There were two others, Priti McKinnon and Hensa Bhatia, sitting at the same table. One divorced and the other on the verge of it. They could relate to what Anita was saying. All eyes were focused on her, but it was an emphatic assertion, signifying the coming of age of a resurgent new woman, the single parent, on the social canvas of Dubai.

Poised, confident and independent, these single parents had braved emotional and financial odds to fend for themselves and their children. And as the children fly the nest, there is tremendous satisfaction with the women living life full throttle again.

In their 40s, the trio said there is no place like Dubai, with its safe environs being the biggest reassurance for single parents like them. "I don't have to worry about my living alone here," said Priti, whose three children are now settled in Toronto, Canada.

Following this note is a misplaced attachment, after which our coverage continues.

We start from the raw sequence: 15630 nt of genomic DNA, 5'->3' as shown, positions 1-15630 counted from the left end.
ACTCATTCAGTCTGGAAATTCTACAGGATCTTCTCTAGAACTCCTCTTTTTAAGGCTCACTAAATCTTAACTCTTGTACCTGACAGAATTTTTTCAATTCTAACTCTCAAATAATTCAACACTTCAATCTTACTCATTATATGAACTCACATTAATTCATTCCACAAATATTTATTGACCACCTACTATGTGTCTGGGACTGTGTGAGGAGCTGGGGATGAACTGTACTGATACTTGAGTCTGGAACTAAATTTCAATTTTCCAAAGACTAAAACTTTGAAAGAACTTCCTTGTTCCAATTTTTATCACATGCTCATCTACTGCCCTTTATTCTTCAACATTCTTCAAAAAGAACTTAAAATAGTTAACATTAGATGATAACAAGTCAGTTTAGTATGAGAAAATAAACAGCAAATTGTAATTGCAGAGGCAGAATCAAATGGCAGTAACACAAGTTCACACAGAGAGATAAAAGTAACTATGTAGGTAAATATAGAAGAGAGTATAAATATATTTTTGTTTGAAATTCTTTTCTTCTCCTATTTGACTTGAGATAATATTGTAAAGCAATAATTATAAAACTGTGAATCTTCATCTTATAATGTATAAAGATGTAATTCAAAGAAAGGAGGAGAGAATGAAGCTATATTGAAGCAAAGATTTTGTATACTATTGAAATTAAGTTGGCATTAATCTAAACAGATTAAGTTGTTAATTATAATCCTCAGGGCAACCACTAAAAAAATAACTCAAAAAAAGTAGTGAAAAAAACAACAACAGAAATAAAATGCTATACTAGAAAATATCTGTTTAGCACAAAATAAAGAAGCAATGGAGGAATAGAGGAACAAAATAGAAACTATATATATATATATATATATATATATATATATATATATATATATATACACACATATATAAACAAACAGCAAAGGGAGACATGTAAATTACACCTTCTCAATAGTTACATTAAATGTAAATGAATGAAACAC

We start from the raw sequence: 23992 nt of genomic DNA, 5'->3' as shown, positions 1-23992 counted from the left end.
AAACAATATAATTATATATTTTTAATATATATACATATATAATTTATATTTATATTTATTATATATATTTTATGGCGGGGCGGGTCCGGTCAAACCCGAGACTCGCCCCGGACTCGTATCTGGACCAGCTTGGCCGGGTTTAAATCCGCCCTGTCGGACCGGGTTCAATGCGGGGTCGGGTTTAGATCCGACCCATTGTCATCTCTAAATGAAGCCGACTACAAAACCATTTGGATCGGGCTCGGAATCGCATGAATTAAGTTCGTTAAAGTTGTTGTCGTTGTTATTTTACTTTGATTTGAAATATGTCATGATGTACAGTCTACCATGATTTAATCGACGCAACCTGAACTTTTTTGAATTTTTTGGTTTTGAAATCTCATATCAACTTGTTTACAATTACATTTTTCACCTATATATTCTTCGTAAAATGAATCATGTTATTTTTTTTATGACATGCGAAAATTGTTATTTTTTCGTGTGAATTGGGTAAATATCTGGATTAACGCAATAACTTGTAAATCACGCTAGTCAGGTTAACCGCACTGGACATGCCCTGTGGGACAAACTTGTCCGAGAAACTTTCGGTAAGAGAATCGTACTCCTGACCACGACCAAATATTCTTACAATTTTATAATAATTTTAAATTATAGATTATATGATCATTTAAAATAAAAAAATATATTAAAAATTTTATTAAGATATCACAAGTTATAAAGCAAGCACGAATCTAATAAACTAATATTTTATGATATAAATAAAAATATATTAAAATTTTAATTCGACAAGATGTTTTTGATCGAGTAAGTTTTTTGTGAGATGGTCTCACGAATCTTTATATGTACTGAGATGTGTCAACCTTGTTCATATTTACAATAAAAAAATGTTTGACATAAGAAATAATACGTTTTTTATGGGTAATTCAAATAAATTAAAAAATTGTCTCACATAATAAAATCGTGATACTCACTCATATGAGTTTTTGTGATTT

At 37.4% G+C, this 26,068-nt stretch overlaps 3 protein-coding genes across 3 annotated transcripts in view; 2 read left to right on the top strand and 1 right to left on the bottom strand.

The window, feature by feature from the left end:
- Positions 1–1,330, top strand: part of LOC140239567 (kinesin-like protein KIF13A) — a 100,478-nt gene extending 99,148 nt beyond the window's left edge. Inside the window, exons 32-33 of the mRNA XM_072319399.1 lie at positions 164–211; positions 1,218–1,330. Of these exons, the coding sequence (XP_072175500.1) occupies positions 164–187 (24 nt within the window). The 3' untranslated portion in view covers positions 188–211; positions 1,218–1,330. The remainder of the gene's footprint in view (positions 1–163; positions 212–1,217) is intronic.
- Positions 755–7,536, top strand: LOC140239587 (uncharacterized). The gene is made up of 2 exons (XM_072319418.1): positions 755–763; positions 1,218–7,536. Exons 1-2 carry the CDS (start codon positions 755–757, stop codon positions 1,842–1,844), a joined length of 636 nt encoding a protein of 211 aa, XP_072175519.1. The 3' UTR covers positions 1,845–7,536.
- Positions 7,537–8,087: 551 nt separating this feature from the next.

Dubai, according to these women, insulates them from nagging relatives and uncomfortable questions they may have faced back home.

beginning anew

It also allows a certain ease when it comes to finding job opportunities, they said. Both Anita and Hensa, who were housewives when they were just married, had to start from scratch to gain skills and find employment when things began to go wrong in their relationships.

"I started working by giving home tuitions and doing promotions in supermarkets which fetched me Dh15 an hour. When I had proved myself, it went up to Dh50 an hour," said Hensa, proud that she has worked her way up from that position in 2000 to being the Organisation Development Manager at a leading local bank today.

"It wasn't easy upgrading my own skills while I raised my two boys," she said, explaining how she had managed to send them to Canada to study. The first has completed his graduation and the second is in second year college, she said.